A patient re-presents to the Emergency Department with a foreign body sensation in his heel after stepping on a broken window. Despite a negative xray and bedside ultrasound yesterday, the patient still believes that a small foreign body is still in there. You are unable to find a foreign body despite excising the overlying skin with a scalpel and exploring with forceps.
A 3 month old baby presents with distal erythema and swelling of one of her toes. A hair tourniquet is identified. Typically one can try manually unwrapping the tourniquet using forceps, but often only part of the tourniquet can be removed. The distal toe remains swollen and erythematous with delayed capillary refill.
As demonstrated by the image above, it can be difficult to identify the hair because of the edema and the thin nature of the hair (especially if the same as the patient’s skin color). In a 2006 review of hair tourniquets in the Annals of Plastic Surgery, they recommend incising down to the bone along the lateral edge of the digit to ensure tourniquet release. It seems a bit aggressive…
Marking the surface anatomy for procedures can significantly increase your chances for success, such as for lumbar punctures and central lines. I can never seem to find surgical skin markers.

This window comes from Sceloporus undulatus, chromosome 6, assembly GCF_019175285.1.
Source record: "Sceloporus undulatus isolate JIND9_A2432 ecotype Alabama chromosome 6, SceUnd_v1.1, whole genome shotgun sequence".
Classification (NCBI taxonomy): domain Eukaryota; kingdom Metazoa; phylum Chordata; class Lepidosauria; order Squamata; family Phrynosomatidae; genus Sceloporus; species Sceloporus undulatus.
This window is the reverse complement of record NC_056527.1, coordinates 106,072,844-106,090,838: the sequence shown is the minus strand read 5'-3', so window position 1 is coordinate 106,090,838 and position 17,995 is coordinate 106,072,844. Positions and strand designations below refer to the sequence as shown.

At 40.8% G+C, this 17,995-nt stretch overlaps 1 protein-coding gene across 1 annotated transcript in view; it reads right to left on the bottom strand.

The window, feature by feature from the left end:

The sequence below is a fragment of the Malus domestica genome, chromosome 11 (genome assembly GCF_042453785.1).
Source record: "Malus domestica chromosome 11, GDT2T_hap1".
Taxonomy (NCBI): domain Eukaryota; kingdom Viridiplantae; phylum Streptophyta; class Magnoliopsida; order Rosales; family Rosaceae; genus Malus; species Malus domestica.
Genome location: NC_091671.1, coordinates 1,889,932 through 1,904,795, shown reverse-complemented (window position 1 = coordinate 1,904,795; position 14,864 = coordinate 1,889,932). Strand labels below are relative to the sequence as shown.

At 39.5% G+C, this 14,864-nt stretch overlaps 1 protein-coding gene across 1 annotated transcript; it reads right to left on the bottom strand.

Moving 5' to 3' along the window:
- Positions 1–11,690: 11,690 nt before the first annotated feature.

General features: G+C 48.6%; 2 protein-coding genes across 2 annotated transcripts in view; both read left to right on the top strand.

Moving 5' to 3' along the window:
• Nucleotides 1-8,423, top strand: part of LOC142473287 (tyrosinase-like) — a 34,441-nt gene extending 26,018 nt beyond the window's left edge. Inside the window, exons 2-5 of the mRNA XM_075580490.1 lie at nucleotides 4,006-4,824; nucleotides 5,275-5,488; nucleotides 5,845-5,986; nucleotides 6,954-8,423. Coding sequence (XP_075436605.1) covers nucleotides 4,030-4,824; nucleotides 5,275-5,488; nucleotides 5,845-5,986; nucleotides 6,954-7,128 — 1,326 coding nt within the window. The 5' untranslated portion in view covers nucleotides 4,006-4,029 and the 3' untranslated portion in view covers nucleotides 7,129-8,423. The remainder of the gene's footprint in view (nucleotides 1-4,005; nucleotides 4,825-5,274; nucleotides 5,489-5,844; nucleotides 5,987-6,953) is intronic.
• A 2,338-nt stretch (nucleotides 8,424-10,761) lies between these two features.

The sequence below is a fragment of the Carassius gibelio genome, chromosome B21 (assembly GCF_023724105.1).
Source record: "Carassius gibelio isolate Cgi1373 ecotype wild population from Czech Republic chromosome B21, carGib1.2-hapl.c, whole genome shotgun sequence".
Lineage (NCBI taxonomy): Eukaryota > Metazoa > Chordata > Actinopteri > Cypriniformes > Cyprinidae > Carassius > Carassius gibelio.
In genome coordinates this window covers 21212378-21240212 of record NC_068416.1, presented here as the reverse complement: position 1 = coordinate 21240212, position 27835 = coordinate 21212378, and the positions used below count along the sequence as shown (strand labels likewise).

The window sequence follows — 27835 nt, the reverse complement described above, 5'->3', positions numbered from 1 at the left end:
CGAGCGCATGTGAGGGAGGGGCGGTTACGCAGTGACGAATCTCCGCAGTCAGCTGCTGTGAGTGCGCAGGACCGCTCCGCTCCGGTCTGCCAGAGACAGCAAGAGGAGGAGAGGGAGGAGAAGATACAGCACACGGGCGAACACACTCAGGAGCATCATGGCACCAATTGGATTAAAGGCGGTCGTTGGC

Sometimes classic techniques need to be revisited, especially when I get new photos from the collective readership. Let’s review a painless way to remove beads from the ear canal. You can’t exactly have the patient’s provider blow in the other ear to expulse the bead, similar to a nasal foreign body…
Three weeks ago, I talked about more safely reducing mandibular dislocations. After successful completion of the procedure, how do you make sure that the patient doesn’t re-dislocate the mandible? You definitely should tell the patient to keep their jaw closed as much as possible for the next 24 hours and avoid opening the mouth widely (eg. yawning/laughing).
How do you immobilize the mandible? Especially for the chronic dislocators, presumably with more lax TMJ ligaments, you should think about immobilization. This can be done with a head bandage which goes under the chin. You can use kerlix rolls or an ACE wrap.
You identify a great external jugular (EJ) vein to cannulate for IV access. You are having a hard time keeping the angle of the angiocatheter aimed at a shallow angle because the mandible is in the way. This is typical of patients with chubby necks (eg. pediatric patients) or who are unable to rotate their neck.
A 40 year-old man presents with a traumatic hemopneumothorax. He weighs 400 pounds.
Chest tubes can sometimes be challenge, especially for those with extra redundant tissue to tunnel through before reaching the intrathoracic cavity. You want to avoid placing the chest tube mistakenly in the subcutaneous space. How can you ensure that your chest tube actually reaches the intrathoracic space?